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Intersection of Life and Faith

Become Friends with Your Children

  • Whitney Hopler Live It Editor
  • 2001 23 Aug
Become Friends with Your Children
The best way to lead your children to become faithful adults is not just to be their leader, but their friend as well. Although God is the most awe-inspiring leader there is, He doesn't relate to you just on the basis of His authority. Instead, He reaches out in love to befriend you. In the same way, you can help your children grow by building genuine friendships with them.
Here are some ways you can develop and strengthen friendships with your children:

  • Ask the Holy Spirit to help you know how best to express your love for your child or children.
  • Arrange your schedule so that you can spend significant one-on-one time with each child, doing activities that he or she chooses. Take a passionate interest in who your children are, and seek to discover new aspects of their personalities daily.
  • Pray with and for your children to help them discover God's purposes for their lives and His will for each of their decisions. Encourage your children to seek God's answers themselves rather than depending on you to do it for them.
  • Take advantage of every opportunity to assure your children of your love for them and encourage them to pursue their dreams. Support them as they take risks. Model for them what it's like to follow God in faith; show them that life is a great adventure with God as the guide.
  • Laugh often with your children, enjoying a variety of situations together. Be willing to be vulnerable enough to laugh at your own foibles in front of them.
  • Provide lots of opportunities for your children to participate in activities such as music, art and sports that help them use and develop their creativity. Talk with them frequently about what they're learning and how they can apply it to their lives.
  • Encourage your children to serve others as often as possible - from helping a fellow student who is being bullied to going overseas on a short-term mission trip. Let your children observe you serving others frequently.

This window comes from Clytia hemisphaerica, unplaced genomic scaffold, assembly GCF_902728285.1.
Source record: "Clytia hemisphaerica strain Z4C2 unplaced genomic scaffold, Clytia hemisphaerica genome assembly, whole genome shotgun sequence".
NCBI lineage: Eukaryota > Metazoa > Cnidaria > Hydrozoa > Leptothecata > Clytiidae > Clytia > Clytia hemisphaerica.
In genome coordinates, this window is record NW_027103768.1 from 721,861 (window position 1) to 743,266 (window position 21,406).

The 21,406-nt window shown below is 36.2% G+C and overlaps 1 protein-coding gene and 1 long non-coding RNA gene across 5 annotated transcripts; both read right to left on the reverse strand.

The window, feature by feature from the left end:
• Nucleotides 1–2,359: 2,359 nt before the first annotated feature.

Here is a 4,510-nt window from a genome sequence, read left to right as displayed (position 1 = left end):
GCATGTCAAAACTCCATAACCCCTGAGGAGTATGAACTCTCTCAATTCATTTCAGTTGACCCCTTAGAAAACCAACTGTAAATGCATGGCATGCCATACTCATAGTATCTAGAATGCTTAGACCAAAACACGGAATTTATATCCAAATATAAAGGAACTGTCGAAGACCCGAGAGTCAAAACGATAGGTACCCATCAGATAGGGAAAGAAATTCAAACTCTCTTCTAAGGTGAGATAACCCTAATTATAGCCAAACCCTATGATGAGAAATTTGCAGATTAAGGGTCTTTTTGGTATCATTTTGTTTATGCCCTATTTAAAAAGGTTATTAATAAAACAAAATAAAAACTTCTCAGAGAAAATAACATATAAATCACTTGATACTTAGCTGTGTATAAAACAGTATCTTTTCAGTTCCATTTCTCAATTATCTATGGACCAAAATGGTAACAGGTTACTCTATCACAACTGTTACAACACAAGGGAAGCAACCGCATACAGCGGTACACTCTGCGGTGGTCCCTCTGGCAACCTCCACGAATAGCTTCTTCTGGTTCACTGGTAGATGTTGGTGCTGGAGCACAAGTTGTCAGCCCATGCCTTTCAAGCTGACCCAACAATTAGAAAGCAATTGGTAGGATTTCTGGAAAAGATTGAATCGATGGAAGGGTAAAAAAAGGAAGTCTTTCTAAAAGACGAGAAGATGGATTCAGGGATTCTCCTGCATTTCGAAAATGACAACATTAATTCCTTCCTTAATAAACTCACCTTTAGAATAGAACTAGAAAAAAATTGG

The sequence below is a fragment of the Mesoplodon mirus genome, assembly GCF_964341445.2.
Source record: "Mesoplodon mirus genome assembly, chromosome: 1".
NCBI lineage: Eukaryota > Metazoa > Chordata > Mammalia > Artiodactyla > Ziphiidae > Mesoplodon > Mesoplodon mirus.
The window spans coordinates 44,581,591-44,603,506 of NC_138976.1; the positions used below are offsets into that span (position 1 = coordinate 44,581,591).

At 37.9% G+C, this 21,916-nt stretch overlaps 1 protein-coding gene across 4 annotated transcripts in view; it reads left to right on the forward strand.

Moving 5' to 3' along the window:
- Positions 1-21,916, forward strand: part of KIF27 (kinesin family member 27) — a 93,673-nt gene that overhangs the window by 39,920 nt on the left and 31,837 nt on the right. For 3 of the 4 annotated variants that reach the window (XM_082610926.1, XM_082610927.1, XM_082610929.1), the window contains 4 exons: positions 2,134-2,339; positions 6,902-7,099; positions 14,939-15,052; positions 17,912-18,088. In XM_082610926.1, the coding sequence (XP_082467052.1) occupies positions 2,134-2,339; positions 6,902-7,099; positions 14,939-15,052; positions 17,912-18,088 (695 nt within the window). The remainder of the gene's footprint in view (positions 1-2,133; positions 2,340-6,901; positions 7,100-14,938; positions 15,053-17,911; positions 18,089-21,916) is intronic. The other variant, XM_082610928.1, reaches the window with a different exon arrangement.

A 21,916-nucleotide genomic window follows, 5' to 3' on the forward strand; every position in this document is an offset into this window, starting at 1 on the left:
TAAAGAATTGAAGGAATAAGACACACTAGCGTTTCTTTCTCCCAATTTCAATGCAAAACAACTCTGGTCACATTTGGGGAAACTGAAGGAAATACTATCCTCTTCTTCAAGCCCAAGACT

• Be spontaneous with your children whenever you can. Surprise them with an unexpected weekend trip. Send flowers to them at school just to encourage them. Let them stay up past bedtime occasionally to do a fun activity with you. Mail them invitations to a special outing.
  • Show your affection for your children openly and regularly. Be emotionally available to them, willing to talk about the thoughts and feelings that you and they experience, whether positive or negative. Give them plenty of hugs and other types of supportive physical touch to affirm your love for them.
  • When you make mistakes, let your children see you confess them to God and ask for His forgiveness and grace to do better. When you hurt your children, ask them to forgive you. Teach your children God's moral standards and let them experience the consequences of making wrong choices, but be willing to forgive them as well. Discipline them, but assure them that you'll love them no matter what.
  • Openly and regularly show affection to your spouse in front of your children, and let your children know that you're committed to maintaining a great marriage. Pray for your children's future spouses.
  • Share information about your career with your children. Let them observe you working, ask questions about what you do and why, meet your coworkers, and even see your paycheck. After they see how hard you work, let them know that that they are even more important to you.
  • Teach your children as much as you can about God, and make attending church together a priority. Encourage them to seek God on their own and celebrate ways they experience His presence in their lives.

Adapted from Dare to Raise Exceptional Children: Give Your Kids a Sense of Purpose, a Sense of Adventure and a Sense of Humor, copyright 2001 by Clint Kelly. Published by Albury Publishing,, 1-800-811-3921.

Clint Kelly is a communications specialist for Seattle Pacific University, a freelance writer of more than 600 articles, and the author of five novels. He and his wife Cheryll have four children.